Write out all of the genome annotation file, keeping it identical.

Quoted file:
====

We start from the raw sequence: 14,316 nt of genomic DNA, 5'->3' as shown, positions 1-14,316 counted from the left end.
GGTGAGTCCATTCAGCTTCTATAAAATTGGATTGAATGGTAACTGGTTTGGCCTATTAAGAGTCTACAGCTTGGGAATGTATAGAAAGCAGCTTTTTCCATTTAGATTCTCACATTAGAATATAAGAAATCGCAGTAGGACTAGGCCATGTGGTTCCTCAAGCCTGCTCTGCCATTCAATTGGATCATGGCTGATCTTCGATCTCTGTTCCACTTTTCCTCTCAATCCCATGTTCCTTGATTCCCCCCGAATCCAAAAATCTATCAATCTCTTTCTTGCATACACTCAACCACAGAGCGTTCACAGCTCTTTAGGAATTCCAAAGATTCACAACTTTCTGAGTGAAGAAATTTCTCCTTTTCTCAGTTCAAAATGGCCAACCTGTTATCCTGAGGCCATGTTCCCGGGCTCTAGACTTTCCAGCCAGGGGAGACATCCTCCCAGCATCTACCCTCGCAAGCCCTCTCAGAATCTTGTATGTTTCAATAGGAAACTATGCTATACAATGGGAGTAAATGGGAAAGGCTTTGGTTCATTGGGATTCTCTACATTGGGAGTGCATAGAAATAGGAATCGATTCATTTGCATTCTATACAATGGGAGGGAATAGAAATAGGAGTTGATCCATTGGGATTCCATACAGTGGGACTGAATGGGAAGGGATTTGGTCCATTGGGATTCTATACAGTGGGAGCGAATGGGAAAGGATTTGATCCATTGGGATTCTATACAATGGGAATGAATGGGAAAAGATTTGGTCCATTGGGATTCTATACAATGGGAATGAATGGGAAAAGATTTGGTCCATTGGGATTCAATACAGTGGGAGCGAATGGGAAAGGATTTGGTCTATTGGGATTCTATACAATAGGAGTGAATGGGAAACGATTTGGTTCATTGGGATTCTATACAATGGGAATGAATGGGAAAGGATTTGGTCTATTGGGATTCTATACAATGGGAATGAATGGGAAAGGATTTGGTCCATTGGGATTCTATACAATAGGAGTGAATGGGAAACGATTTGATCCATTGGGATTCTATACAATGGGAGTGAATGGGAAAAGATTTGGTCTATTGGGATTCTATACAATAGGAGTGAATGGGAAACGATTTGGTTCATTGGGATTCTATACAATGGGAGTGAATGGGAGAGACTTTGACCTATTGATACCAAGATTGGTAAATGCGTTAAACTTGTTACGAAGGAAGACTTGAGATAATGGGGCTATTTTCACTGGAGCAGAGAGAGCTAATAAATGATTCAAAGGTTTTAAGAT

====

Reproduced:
We start from the raw sequence: 14,316 nt of genomic DNA, 5'->3' as shown, positions 1-14,316 counted from the left end.
GGTGAGTCCATTCAGCTTCTATAAAATTGGATTGAATGGTAACTGGTTTGGCCTATTAAGAGTCTACAGCTTGGGAATGTATAGAAAGCAGCTTTTTCCATTTAGATTCTCACATTAGAATATAAGAAATCGCAGTAGGACTAGGCCATGTGGTTCCTCAAGCCTGCTCTGCCATTCAATTGGATCATGGCTGATCTTCGATCTCTGTTCCACTTTTCCTCTCAATCCCATGTTCCTTGATTCCCCCCGAATCCAAAAATCTATCAATCTCTTTCTTGCATACACTCAACCACAGAGCGTTCACAGCTCTTTAGGAATTCCAAAGATTCACAACTTTCTGAGTGAAGAAATTTCTCCTTTTCTCAGTTCAAAATGGCCAACCTGTTATCCTGAGGCCATGTTCCCGGGCTCTAGACTTTCCAGCCAGGGGAGACATCCTCCCAGCATCTACCCTCGCAAGCCCTCTCAGAATCTTGTATGTTTCAATAGGAAACTATGCTATACAATGGGAGTAAATGGGAAAGGCTTTGGTTCATTGGGATTCTCTACATTGGGAGTGCATAGAAATAGGAATCGATTCATTTGCATTCTATACAATGGGAGGGAATAGAAATAGGAGTTGATCCATTGGGATTCCATACAGTGGGACTGAATGGGAAGGGATTTGGTCCATTGGGATTCTATACAGTGGGAGCGAATGGGAAAGGATTTGATCCATTGGGATTCTATACAATGGGAATGAATGGGAAAAGATTTGGTCCATTGGGATTCTATACAATGGGAATGAATGGGAAAAGATTTGGTCCATTGGGATTCAATACAGTGGGAGCGAATGGGAAAGGATTTGGTCTATTGGGATTCTATACAATAGGAGTGAATGGGAAACGATTTGGTTCATTGGGATTCTATACAATGGGAATGAATGGGAAAGGATTTGGTCTATTGGGATTCTATACAATGGGAATGAATGGGAAAGGATTTGGTCCATTGGGATTCTATACAATAGGAGTGAATGGGAAACGATTTGATCCATTGGGATTCTATACAATGGGAGTGAATGGGAAAAGATTTGGTCTATTGGGATTCTATACAATAGGAGTGAATGGGAAACGATTTGGTTCATTGGGATTCTATACAATGGGAGTGAATGGGAGAGACTTTGACCTATTGATACCAAGATTGGTAAATGCGTTAAACTTGTTACGAAGGAAGACTTGAGATAATGGGGCTATTTTCACTGGAGCAGAGAGAGCTAATAAATGATTCAAAGGTTTTAAGAT